Deregulating Public Involvement in the Permitting Process
Published: March 25, 2009
By: Jennifer Goldman
Deregulating Public Involvement in the Permitting Process
HB 483 has one purpose and that is to place roadblocks in front of the public when it tries to protect itself and its right to a clean and healthful environment. In a nutshell the bill:
- Prohibits the public (but not the company) from raising an issues during an appeal that it did not raise during the public comment period even if DEQ changed the permit after the public comment period
- Allows BER and district court to impose bonds on the public for appealing a permit
- Could potentially limit the ability or organizations, like MEIC, from filing an appeal
- Allows DEQ to perpetually extend air permits regardless of the availability of new technology
- Only requires the permit applicant to comply with the laws that exist when it applies for a permit (except for federal law changes). Any change in state law resulting from court decisions, laws, and rules do not have to be considered if they occur after the permit is applied for but before the permit is issued
- Shortens the timeframe for filing appeals from 30 days to 15 days
- Makes it more difficult for a court to overturn a permitting decision by DEQ
More specifically, the problems with HB 483 include the following:
- Prohibits the public from being able to challenge any changes that DEQ makes in an air permit or energy project approval, if the public did not raise the issue during the public comment period. This could seriously limit the public s ability to protect itself. If DEQ issues a draft air permit that has adequate pollution emissions limits and monitoring requirements but then decides to weaken the emission limit or monitoring requirement in the final permit, the public would be prohibited from appealing that change because they failed to comment on it during the public comment period. The same prohibition does not apply to company s challenging their own permits. If a company challenges its own permit, it is allowed to raise any issue it wants whether it raised it during the public comment period or not.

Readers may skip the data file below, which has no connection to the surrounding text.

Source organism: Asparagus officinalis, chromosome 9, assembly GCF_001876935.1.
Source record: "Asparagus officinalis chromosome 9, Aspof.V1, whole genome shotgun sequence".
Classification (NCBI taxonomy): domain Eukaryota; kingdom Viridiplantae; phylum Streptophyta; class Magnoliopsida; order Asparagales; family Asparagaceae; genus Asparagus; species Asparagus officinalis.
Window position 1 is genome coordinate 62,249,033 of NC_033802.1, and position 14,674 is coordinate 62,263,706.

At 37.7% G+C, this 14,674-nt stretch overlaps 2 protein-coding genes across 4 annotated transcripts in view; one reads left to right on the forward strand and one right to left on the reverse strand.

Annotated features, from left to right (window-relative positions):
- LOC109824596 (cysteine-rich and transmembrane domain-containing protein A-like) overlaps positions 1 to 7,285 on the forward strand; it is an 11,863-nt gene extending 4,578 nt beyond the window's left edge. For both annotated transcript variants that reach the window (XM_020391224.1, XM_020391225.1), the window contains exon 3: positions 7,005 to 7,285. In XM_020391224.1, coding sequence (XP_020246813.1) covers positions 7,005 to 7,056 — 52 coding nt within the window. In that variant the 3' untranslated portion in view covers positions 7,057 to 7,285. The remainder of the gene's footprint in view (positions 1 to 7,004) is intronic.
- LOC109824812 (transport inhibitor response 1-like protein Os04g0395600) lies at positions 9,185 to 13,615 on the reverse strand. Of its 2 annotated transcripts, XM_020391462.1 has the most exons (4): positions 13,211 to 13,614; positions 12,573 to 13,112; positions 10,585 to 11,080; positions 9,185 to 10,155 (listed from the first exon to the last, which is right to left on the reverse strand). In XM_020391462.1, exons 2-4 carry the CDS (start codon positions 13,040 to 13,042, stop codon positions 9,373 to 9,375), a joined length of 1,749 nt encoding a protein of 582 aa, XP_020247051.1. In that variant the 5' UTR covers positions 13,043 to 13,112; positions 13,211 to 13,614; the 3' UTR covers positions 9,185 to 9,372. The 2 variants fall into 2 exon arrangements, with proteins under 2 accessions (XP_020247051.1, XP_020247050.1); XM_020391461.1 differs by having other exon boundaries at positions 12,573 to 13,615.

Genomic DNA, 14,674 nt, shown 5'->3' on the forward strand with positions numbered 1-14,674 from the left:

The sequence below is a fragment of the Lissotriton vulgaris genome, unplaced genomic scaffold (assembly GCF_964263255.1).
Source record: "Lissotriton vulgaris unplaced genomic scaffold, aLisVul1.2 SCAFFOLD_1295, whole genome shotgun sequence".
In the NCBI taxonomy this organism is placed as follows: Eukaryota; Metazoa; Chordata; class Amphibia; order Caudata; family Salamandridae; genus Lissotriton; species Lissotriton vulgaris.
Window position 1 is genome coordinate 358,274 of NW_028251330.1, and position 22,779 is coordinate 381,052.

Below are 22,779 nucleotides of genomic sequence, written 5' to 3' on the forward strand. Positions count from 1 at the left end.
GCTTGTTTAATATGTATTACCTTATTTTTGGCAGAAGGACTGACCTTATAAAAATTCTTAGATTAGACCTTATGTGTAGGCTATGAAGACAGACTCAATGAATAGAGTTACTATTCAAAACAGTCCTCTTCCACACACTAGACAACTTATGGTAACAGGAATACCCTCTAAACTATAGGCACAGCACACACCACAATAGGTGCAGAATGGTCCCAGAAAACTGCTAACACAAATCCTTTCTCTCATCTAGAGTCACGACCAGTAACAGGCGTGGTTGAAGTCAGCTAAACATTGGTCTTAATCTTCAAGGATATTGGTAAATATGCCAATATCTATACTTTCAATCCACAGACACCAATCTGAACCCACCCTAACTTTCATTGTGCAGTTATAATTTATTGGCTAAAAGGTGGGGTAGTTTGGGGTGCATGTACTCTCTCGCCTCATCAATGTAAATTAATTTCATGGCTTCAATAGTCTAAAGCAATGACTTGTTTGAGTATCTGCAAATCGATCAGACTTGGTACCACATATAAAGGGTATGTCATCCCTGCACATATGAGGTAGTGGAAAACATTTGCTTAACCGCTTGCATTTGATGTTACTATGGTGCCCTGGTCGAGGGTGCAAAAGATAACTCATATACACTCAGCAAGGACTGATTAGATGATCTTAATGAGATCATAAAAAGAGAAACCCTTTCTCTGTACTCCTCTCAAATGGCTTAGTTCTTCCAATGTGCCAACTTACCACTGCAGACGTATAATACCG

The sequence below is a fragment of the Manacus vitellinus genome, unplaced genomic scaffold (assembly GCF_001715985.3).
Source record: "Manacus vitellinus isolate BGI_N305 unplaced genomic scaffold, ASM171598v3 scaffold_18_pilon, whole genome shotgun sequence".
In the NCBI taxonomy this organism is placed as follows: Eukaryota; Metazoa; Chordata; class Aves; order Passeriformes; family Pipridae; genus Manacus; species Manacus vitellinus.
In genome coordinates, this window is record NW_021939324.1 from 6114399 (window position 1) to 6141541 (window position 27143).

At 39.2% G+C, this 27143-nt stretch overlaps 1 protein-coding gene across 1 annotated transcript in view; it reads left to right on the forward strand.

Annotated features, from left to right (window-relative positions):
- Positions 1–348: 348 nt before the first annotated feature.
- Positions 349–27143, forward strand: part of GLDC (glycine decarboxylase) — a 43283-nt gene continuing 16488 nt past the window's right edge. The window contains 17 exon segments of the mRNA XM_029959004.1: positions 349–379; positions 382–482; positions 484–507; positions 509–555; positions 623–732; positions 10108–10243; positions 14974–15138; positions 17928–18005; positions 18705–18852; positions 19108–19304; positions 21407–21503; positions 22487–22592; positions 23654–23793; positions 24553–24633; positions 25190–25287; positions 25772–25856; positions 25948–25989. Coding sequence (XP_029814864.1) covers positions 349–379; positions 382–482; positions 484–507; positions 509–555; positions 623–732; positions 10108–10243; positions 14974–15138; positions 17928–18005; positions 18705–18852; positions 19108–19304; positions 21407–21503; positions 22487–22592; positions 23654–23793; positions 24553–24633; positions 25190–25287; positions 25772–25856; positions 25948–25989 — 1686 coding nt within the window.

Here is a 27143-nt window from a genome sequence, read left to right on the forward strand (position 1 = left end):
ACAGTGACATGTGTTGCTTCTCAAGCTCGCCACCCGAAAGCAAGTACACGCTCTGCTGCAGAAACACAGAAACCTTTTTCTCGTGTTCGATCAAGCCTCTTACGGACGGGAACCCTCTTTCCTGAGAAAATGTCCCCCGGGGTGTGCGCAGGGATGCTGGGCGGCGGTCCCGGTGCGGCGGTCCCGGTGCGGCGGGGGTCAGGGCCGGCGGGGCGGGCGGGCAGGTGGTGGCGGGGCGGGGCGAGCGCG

- Makes it harder for citizens to challenge State agency decisions on air pollution permits by forcing them to meet a much higher standard of review. Currently the Board of Environmental Review cannot overturn a DEQ permitting decision unless the public proves by a preponderance of evidence that DEQ made a mistake. This bill would raise that standard to clear and convincing evidence a much more difficult standard for the public to meet.
- Limits who can legally challenge permits. Currently, a person or organization challenging a permit must prove that it has standing to sue by showing that the permit will impact its rights. This bill limits who is able to challenge a permit by creating a new, undefined standard. This unclear language will provide companies seeking permits to pollute another opportunity to argue that particular citizens or organizations do not have a right to appeal.
- Shortens the time for the public to file appeals from 4 weeks to 2 weeks. Two weeks is simply not enough time for the public to thoroughly review a final permit and submit a document that details every technical and legal concern the public has with a permit.